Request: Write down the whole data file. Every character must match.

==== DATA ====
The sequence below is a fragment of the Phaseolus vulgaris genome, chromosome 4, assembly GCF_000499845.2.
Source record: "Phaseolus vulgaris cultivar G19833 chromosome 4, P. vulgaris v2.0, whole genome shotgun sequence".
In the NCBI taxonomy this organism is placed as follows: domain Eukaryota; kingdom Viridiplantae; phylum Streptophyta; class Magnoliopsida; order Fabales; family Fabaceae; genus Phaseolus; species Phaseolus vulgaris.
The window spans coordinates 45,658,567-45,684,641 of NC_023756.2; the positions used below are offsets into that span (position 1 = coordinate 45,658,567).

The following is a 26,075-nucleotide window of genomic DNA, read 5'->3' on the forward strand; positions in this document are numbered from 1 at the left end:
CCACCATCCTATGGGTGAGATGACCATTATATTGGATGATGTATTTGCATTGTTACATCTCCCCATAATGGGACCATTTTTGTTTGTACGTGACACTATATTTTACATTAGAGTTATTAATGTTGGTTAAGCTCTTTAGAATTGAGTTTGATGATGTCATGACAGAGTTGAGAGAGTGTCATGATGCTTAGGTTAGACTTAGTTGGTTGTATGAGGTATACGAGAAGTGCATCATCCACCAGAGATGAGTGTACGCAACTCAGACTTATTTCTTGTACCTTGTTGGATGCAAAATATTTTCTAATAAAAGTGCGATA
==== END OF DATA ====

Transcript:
The sequence below is a fragment of the Phaseolus vulgaris genome, chromosome 4, assembly GCF_000499845.2.
Source record: "Phaseolus vulgaris cultivar G19833 chromosome 4, P. vulgaris v2.0, whole genome shotgun sequence".
In the NCBI taxonomy this organism is placed as follows: domain Eukaryota; kingdom Viridiplantae; phylum Streptophyta; class Magnoliopsida; order Fabales; family Fabaceae; genus Phaseolus; species Phaseolus vulgaris.
The window spans coordinates 45,658,567-45,684,641 of NC_023756.2; the positions used below are offsets into that span (position 1 = coordinate 45,658,567).

The following is a 26,075-nucleotide window of genomic DNA, read 5'->3' on the forward strand; positions in this document are numbered from 1 at the left end:
CCACCATCCTATGGGTGAGATGACCATTATATTGGATGATGTATTTGCATTGTTACATCTCCCCATAATGGGACCATTTTTGTTTGTACGTGACACTATATTTTACATTAGAGTTATTAATGTTGGTTAAGCTCTTTAGAATTGAGTTTGATGATGTCATGACAGAGTTGAGAGAGTGTCATGATGCTTAGGTTAGACTTAGTTGGTTGTATGAGGTATACGAGAAGTGCATCATCCACCAGAGATGAGTGTACGCAACTCAGACTTATTTCTTGTACCTTGTTGGATGCAAAATATTTTCTAATAAAAGTGCGATA